EFL Learners' Self-regulation, Critical Thinking and Language Achievement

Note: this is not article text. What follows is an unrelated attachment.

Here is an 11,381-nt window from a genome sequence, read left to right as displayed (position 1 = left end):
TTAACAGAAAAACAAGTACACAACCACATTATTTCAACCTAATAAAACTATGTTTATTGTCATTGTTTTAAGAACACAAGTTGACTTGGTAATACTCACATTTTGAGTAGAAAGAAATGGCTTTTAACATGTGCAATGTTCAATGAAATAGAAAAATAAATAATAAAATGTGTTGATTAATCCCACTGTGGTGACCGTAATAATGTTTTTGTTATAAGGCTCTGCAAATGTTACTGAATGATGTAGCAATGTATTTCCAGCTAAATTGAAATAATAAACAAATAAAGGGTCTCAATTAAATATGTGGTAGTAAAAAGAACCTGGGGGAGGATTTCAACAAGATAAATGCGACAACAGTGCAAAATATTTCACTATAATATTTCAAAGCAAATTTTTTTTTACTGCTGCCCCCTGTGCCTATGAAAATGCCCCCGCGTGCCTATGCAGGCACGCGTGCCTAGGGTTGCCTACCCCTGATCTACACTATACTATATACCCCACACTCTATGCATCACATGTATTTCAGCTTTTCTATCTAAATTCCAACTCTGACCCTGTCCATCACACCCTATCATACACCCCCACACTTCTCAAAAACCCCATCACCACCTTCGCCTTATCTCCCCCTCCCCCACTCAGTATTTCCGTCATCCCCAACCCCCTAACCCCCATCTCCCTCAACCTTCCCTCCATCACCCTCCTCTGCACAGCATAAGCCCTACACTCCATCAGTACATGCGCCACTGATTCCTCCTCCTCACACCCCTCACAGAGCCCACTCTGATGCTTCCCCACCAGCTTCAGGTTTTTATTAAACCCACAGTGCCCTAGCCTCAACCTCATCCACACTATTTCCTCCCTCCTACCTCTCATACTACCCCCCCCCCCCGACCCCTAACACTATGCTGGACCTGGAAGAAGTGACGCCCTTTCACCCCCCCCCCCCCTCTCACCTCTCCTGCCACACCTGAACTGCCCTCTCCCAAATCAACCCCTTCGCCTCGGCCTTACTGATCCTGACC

The study reflected in the present paper investigated the relationship between Iranian EFL learners' self-regulation, critical thinking ability and their language achievement. The researchers of the present study set out to investigate this association based on theoretical contention in the literature postulating a dynamic interplay between self-regulatory skills and critical thinking ability as well as empirical studies demonstrating the association of each of these constructs with academic achievement. To the researchers' best knowledge, there is hardly any documented study exploring the relationship between these constructs among EFL learners. To attain the purpose of the study, 82 EFL university learners were selected according to a convenience sampling from different universities in Mashhad, a city in the north-east of Iran. They were requested to complete the "Watson-Glaser's Critical Thinking Appraisal" and the "Self-Regulation Trait Questionnaire". They were also asked to indicate the grade point average of their previous term. The data supported the theoretical expectation of a linkage between self-regulation and critical thinking. Subsequent data analyses indicated that among the components of self-regulation, self-monitoring and self-efficacy have the highest correlations and are the positive predictors of critical thinking. In addition, the results demonstrated that EFL learners' self-regulation can predict about 53 % of their language achievement while their critical thinking ability tends to predict about 28% of achievement. The conclusions and recommendations derived from the present study should encourage educators to take advantage of these relationships by developing effective paths for developing EFL university students' self-regulation and critical thinking.
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